Sunburn, smoking, Taylor Swift, Bonfire Night

Week eight of my award-defying column, and yet no death threats. What am I doing wrong?

 

Our traditional Leaving Cert weather finally arrived at the weekend. Much like the pagans of old would sacrifice the young to appease the gods, we sacrifice the mental well-being of our teenagers by forcing them to sit State exams while we barbecue ourselves outside until we are burnt raw on the outside and pink and unwell on the inside.

 

The recent blast of hot weather – or Summer Paper I as it is also known, with Summer Paper II being scheduled for when the kids go back to school in September – was a reminder that we do not belong in the sun. The tan was once seen as the sign of the peasant, toasted by the sun from toiling upon the land, until Coco Chanel accidentally came home from holidays with a golden brown hue. She did not, however, walk around a shopping centre with straps down and shoulders burnt to the point that they look like two smoked hams, nor did she go ‘tops off’ at the first sign of sun, showing off her terrible tattoos and a Pointillist canopy of future melanomas. And it isn’t just one or two people on the street who are waddling around like newly liberated rotisserie chickens – huge numbers of us clearly have no idea how dangerous the sun actually is, or how quickly it can ruin your skin. Much like back in 2014 when it you woke up to the horrible realisation that everyone you knew was a closet Garth Brooks fan, people who previously seemed sensible were this week showing up to work with raw necks and red legs, explaining that while they slathered the factor 1,000,000 on the kids to the point where they looked like Casper The Friendly Ghost, they neglected to do themselves the same favour, thus significantly raising the chances of developing cancer and becoming an actual ghost.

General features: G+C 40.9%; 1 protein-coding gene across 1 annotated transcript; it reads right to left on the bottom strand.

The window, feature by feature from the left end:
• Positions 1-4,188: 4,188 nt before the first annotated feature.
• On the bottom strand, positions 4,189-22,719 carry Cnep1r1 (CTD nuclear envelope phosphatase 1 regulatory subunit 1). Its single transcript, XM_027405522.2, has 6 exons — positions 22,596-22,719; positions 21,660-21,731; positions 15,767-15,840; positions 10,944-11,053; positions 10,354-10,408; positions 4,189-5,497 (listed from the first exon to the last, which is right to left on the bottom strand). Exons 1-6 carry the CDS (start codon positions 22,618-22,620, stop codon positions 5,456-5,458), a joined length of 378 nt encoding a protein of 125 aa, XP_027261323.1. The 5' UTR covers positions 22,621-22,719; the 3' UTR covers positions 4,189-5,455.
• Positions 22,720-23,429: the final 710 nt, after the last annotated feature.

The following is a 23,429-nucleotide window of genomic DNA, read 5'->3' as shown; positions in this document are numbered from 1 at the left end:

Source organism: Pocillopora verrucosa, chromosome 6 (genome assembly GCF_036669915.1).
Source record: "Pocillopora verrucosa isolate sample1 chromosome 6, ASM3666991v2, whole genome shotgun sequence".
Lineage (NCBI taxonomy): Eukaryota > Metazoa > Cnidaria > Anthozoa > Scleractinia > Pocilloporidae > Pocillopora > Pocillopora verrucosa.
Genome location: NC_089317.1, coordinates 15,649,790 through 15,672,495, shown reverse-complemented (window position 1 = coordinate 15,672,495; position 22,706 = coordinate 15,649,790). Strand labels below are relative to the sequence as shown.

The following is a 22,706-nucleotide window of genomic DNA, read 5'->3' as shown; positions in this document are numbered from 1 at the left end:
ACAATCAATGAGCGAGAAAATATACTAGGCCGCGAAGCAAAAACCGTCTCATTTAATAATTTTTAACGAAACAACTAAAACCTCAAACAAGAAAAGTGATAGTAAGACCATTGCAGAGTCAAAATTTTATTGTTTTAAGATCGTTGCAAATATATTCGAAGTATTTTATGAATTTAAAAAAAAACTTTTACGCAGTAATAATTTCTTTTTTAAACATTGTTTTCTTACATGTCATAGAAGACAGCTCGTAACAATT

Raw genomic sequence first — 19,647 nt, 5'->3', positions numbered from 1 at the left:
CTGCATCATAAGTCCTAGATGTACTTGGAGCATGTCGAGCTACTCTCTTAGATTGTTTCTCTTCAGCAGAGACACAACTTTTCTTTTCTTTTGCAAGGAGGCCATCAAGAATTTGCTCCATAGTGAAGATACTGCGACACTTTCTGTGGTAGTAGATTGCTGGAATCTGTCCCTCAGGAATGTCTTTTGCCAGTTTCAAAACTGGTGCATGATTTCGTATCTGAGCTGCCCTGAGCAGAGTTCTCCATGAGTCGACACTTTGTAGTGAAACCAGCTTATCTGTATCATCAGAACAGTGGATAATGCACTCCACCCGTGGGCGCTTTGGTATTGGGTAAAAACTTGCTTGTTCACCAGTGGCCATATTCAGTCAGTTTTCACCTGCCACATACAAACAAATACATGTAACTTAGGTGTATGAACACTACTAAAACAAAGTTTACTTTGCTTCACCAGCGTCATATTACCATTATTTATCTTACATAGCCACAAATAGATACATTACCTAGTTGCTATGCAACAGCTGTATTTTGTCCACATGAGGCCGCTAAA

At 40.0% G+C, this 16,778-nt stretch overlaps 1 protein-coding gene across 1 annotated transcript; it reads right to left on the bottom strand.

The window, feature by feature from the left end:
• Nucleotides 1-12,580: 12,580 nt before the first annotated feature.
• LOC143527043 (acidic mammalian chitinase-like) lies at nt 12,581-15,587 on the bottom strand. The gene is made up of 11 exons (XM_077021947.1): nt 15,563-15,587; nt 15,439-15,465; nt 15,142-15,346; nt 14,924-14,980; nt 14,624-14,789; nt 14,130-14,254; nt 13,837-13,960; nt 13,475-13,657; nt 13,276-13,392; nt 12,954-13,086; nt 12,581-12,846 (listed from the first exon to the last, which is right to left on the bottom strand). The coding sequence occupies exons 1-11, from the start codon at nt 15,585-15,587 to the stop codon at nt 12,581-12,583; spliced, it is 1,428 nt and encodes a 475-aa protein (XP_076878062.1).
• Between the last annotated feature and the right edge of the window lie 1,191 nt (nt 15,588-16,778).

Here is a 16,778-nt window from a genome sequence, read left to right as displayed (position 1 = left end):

But what can we do? No wonder we get so confused by the big orange ball in the sky, as much like Hale Bopp, it only appears once in a while. Like the panic that sets in when Aldi  gets an especially good batch of Special Buys, we dash headlong into it in the hope that we look more exotic. Perhap RTE could wheel out Theresa Mannion to wander along Portmarnock beach dressed as the grim reaper telling people that they should cancel all unnecessary journeys to the beach and divert to their local dermatologist. Just as we say for most of the rest of the year, this really would be a great country if only we could build a roof over it.

 

Speaking of the extermination of all human life as we know it – Taylor Swift. It’s hard to know how she achieved a level of unpopularity that has made her the ‘Isis Of Pop’ – all she did was sing a few songs and possibly make some frenemies – but few people in music today draw such absolute loathing. However, I for one stand with Tay Tay, because for two thirds of 2015, she kept me sane.

 

I picked up my redundancy cheque on New Year’s Eve 2014, and a few days later, I bought her opus, 1989. The existence it portrayed, of giddily launching yourself into a world filled with possibility, was a million miles from the dole queues of my situation, with four kids and no job. As I trudged from job activation meeting to job liaison session, I played 1989 over and over to lift my spirits and remind myself that the turgid hell I was stuck in would not last forever.